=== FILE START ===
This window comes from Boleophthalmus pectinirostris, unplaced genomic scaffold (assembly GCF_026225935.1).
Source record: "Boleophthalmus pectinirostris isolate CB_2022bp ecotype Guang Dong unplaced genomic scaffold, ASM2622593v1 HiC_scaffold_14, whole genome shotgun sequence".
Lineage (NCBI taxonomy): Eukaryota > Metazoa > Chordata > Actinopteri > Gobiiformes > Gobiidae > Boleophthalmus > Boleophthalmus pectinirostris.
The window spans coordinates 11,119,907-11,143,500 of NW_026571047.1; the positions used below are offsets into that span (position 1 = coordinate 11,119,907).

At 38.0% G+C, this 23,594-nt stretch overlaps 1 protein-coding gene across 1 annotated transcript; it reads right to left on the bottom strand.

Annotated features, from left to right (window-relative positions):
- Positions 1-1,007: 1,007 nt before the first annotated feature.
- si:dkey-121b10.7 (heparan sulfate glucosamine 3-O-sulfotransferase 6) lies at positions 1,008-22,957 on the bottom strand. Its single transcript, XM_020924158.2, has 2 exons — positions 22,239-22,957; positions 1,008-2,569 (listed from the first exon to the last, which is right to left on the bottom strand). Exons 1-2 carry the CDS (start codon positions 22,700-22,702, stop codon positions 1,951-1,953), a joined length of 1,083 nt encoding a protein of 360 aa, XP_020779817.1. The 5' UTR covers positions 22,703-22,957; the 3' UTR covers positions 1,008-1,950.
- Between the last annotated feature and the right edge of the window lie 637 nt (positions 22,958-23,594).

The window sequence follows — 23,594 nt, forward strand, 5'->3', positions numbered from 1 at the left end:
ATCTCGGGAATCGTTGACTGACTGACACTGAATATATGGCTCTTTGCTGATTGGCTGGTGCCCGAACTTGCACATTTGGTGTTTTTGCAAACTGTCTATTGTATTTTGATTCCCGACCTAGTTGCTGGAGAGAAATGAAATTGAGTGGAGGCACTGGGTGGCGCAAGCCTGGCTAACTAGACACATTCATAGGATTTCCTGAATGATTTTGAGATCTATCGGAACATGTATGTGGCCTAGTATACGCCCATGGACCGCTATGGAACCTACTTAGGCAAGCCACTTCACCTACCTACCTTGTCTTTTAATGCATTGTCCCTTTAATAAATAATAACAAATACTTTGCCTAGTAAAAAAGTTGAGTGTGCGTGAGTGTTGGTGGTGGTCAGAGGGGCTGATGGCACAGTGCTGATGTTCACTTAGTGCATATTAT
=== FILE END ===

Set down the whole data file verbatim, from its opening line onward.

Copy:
This window comes from Boleophthalmus pectinirostris, unplaced genomic scaffold (assembly GCF_026225935.1).
Source record: "Boleophthalmus pectinirostris isolate CB_2022bp ecotype Guang Dong unplaced genomic scaffold, ASM2622593v1 HiC_scaffold_14, whole genome shotgun sequence".
Lineage (NCBI taxonomy): Eukaryota > Metazoa > Chordata > Actinopteri > Gobiiformes > Gobiidae > Boleophthalmus > Boleophthalmus pectinirostris.
The window spans coordinates 11,119,907-11,143,500 of NW_026571047.1; the positions used below are offsets into that span (position 1 = coordinate 11,119,907).

At 38.0% G+C, this 23,594-nt stretch overlaps 1 protein-coding gene across 1 annotated transcript; it reads right to left on the bottom strand.

Annotated features, from left to right (window-relative positions):
- Positions 1-1,007: 1,007 nt before the first annotated feature.
- si:dkey-121b10.7 (heparan sulfate glucosamine 3-O-sulfotransferase 6) lies at positions 1,008-22,957 on the bottom strand. Its single transcript, XM_020924158.2, has 2 exons — positions 22,239-22,957; positions 1,008-2,569 (listed from the first exon to the last, which is right to left on the bottom strand). Exons 1-2 carry the CDS (start codon positions 22,700-22,702, stop codon positions 1,951-1,953), a joined length of 1,083 nt encoding a protein of 360 aa, XP_020779817.1. The 5' UTR covers positions 22,703-22,957; the 3' UTR covers positions 1,008-1,950.
- Between the last annotated feature and the right edge of the window lie 637 nt (positions 22,958-23,594).

The window sequence follows — 23,594 nt, forward strand, 5'->3', positions numbered from 1 at the left end:
ATCTCGGGAATCGTTGACTGACTGACACTGAATATATGGCTCTTTGCTGATTGGCTGGTGCCCGAACTTGCACATTTGGTGTTTTTGCAAACTGTCTATTGTATTTTGATTCCCGACCTAGTTGCTGGAGAGAAATGAAATTGAGTGGAGGCACTGGGTGGCGCAAGCCTGGCTAACTAGACACATTCATAGGATTTCCTGAATGATTTTGAGATCTATCGGAACATGTATGTGGCCTAGTATACGCCCATGGACCGCTATGGAACCTACTTAGGCAAGCCACTTCACCTACCTACCTTGTCTTTTAATGCATTGTCCCTTTAATAAATAATAACAAATACTTTGCCTAGTAAAAAAGTTGAGTGTGCGTGAGTGTTGGTGGTGGTCAGAGGGGCTGATGGCACAGTGCTGATGTTCACTTAGTGCATATTAT